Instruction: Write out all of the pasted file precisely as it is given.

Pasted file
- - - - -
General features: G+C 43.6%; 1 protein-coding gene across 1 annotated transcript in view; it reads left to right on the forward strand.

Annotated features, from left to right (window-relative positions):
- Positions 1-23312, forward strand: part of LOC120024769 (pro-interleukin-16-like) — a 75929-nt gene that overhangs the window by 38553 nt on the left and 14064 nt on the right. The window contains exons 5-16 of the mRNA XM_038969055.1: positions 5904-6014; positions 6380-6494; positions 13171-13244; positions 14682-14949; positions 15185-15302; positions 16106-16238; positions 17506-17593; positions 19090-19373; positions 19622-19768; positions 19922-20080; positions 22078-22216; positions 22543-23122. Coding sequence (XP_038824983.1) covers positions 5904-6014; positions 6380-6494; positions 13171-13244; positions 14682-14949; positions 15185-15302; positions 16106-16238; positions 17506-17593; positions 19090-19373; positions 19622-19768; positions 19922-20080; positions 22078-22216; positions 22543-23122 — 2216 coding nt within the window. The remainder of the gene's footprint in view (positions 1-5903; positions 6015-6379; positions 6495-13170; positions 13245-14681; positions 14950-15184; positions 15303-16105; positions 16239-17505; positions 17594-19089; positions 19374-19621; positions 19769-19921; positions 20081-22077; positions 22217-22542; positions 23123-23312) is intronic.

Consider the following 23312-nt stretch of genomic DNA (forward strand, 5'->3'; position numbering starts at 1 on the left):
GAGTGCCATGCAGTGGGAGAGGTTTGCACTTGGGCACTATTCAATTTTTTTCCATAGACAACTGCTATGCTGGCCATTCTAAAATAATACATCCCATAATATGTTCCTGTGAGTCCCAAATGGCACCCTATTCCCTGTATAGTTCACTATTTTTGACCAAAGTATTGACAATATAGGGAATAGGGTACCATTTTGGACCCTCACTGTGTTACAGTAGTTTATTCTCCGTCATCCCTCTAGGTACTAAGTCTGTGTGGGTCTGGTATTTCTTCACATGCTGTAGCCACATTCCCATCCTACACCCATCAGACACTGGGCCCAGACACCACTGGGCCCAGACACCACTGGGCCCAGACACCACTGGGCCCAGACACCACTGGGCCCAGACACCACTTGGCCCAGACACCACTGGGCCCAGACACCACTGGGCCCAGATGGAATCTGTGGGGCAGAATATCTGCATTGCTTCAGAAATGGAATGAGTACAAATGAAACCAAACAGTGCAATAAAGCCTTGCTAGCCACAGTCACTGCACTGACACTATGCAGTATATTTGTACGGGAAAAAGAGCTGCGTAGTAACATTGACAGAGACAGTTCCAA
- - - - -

General features: G+C 43.6%; 1 protein-coding gene across 1 annotated transcript in view; it reads left to right on the forward strand.

Annotated features, from left to right (window-relative positions):
- Positions 1-23312, forward strand: part of LOC120024769 (pro-interleukin-16-like) — a 75929-nt gene that overhangs the window by 38553 nt on the left and 14064 nt on the right. The window contains exons 5-16 of the mRNA XM_038969055.1: positions 5904-6014; positions 6380-6494; positions 13171-13244; positions 14682-14949; positions 15185-15302; positions 16106-16238; positions 17506-17593; positions 19090-19373; positions 19622-19768; positions 19922-20080; positions 22078-22216; positions 22543-23122. Coding sequence (XP_038824983.1) covers positions 5904-6014; positions 6380-6494; positions 13171-13244; positions 14682-14949; positions 15185-15302; positions 16106-16238; positions 17506-17593; positions 19090-19373; positions 19622-19768; positions 19922-20080; positions 22078-22216; positions 22543-23122 — 2216 coding nt within the window. The remainder of the gene's footprint in view (positions 1-5903; positions 6015-6379; positions 6495-13170; positions 13245-14681; positions 14950-15184; positions 15303-16105; positions 16239-17505; positions 17594-19089; positions 19374-19621; positions 19769-19921; positions 20081-22077; positions 22217-22542; positions 23123-23312) is intronic.

Consider the following 23312-nt stretch of genomic DNA (forward strand, 5'->3'; position numbering starts at 1 on the left):
GAGTGCCATGCAGTGGGAGAGGTTTGCACTTGGGCACTATTCAATTTTTTTCCATAGACAACTGCTATGCTGGCCATTCTAAAATAATACATCCCATAATATGTTCCTGTGAGTCCCAAATGGCACCCTATTCCCTGTATAGTTCACTATTTTTGACCAAAGTATTGACAATATAGGGAATAGGGTACCATTTTGGACCCTCACTGTGTTACAGTAGTTTATTCTCCGTCATCCCTCTAGGTACTAAGTCTGTGTGGGTCTGGTATTTCTTCACATGCTGTAGCCACATTCCCATCCTACACCCATCAGACACTGGGCCCAGACACCACTGGGCCCAGACACCACTGGGCCCAGACACCACTGGGCCCAGACACCACTGGGCCCAGACACCACTTGGCCCAGACACCACTGGGCCCAGACACCACTGGGCCCAGATGGAATCTGTGGGGCAGAATATCTGCATTGCTTCAGAAATGGAATGAGTACAAATGAAACCAAACAGTGCAATAAAGCCTTGCTAGCCACAGTCACTGCACTGACACTATGCAGTATATTTGTACGGGAAAAAGAGCTGCGTAGTAACATTGACAGAGACAGTTCCAA